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## [Axiom-math] Re: [Axiom-mail] Lexicographic order

**From**: |
Martin Rubey |

**Subject**: |
[Axiom-math] Re: [Axiom-mail] Lexicographic order |

**Date**: |
Tue, 30 Aug 2005 11:46:49 +0200 |

Dear Jens,
Jens Axel Søgaard writes:
>* Part of my problem was that I had to polynomials, which might be belong*
>* to polynomial rings over different variables. [...]*
>* Lexorder examines the difference of exponent vectors of the multivariate*
>* polynomials p and q. If the leftmost non-zero entry is positive, then p>q.*
>* *
>* lexorder?(p,q) ==*
>* if empty?(variables(p))*
>* then return ~empty?(variables(q))*
>* else*
>* vars := sort(members(union(set(variables(p)),*
>* set(variables(q))))::List Symbol)*
>* a := vector(members(degree( p::DMP(vars,?) )))*
>* b := vector(members(degree( q::DMP(vars,?) )))*
>* n := select( x +-> ~zero?(x), members(a-b))*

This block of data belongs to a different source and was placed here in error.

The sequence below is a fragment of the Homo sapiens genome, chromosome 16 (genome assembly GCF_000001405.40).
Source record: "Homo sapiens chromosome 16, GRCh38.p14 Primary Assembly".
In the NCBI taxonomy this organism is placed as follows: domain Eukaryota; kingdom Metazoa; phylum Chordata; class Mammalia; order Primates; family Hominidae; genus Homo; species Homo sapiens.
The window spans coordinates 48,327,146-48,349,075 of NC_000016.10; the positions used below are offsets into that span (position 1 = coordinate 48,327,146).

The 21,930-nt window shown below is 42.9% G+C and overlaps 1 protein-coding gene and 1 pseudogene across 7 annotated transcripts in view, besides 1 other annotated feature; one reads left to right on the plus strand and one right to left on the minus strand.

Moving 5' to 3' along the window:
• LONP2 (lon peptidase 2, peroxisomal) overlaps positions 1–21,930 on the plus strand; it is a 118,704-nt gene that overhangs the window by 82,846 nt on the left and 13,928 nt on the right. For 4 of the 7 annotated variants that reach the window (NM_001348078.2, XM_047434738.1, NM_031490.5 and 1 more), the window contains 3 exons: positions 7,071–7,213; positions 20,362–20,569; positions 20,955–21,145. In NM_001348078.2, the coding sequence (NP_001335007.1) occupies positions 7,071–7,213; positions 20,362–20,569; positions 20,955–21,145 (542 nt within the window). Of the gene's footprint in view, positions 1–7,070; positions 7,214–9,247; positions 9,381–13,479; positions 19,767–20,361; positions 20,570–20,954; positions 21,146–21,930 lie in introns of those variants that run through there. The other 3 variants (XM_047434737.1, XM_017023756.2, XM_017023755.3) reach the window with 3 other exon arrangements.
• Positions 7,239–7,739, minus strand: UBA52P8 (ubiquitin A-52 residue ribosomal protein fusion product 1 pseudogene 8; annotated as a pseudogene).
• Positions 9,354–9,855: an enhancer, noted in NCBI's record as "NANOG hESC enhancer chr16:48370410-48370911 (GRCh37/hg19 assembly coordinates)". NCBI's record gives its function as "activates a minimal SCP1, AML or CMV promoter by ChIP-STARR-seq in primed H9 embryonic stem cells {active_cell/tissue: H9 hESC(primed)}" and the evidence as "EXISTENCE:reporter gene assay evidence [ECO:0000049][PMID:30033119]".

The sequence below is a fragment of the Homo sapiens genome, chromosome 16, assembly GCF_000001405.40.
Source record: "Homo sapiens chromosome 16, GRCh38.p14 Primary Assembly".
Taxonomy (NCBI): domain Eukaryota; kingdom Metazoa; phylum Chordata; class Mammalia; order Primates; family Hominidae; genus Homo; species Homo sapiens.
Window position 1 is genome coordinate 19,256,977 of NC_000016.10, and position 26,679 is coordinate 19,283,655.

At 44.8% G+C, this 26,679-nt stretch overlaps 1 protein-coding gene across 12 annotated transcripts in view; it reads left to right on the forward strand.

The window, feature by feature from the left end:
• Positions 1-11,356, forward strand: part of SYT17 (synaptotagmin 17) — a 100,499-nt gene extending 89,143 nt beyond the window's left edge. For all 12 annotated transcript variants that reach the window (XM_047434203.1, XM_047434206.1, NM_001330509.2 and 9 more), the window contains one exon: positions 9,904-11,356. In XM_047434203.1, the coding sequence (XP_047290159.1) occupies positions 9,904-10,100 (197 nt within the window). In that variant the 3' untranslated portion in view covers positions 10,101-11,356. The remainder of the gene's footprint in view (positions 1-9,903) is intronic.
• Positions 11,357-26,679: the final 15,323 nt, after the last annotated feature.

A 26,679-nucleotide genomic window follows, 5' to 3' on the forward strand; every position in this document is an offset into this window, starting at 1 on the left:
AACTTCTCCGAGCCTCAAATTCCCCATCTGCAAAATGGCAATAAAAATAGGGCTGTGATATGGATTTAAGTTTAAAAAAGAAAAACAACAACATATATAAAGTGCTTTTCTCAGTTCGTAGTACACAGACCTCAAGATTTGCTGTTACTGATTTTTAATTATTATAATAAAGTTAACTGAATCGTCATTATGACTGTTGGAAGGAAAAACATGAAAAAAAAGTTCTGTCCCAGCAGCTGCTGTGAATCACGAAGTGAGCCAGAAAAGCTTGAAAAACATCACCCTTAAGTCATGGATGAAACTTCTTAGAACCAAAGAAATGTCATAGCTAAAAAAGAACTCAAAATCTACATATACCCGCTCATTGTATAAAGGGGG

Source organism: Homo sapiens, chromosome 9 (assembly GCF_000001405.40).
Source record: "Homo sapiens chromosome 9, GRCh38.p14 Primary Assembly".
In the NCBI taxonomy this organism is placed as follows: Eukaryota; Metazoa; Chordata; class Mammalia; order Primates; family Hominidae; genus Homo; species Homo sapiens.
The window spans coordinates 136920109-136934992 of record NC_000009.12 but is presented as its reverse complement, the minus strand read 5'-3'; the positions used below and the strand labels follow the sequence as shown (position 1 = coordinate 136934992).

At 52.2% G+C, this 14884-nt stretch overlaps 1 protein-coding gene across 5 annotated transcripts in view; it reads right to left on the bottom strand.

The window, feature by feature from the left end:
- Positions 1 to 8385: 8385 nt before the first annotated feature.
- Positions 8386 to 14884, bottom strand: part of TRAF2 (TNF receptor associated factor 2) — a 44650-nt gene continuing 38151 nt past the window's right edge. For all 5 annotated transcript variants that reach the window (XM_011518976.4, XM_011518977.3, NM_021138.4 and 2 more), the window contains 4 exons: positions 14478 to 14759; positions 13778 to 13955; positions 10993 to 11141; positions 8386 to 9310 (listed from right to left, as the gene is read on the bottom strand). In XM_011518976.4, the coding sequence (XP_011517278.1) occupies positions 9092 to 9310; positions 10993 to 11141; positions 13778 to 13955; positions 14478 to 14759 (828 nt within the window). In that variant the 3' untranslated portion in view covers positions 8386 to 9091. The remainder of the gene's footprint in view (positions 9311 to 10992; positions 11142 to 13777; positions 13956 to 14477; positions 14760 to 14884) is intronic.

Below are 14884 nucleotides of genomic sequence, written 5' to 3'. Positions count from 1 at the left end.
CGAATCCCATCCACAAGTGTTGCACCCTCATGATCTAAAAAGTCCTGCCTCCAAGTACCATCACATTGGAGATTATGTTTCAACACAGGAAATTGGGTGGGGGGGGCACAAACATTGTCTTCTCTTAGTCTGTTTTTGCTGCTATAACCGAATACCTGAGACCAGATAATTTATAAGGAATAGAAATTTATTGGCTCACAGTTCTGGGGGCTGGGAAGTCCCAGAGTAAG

>* if empty?(n)*
>* then return false*
>* else return positive?(first(n))*
You probably get a better understanding if you declare your functions. For
example, instead of
lexorder?(p,q) ==
write
lexorder?(p: POLY INT, q: POLY INT): Boolean ==
This also helps the reader to get a fealing what your code is about.
I do admit tht there is an unfortunate restriction about declared functions: it
is not possible to define "generic" declared functions in the interpreter, you
have to use packages for that. For example, if you want to have a function
lexorder? that works for polynomials over an arbitrary ring, you have only two
choices: not declare your function at all, as you did it in the first place, or
write a package, i.e., a file with extension .spad containing
)abbrev package TEST Test
Test(R: Ring): with
lexorder?: (Polynomial R, Polynomial R) -> Boolean
== add
lexorder?(p, q) == code comes here
Note that spad code is indentation sensitive and abbreviations like POLY for
Polynomial are not allowed. If you prefer, aldor provides a non-indentation
sensitive syntax...
Martin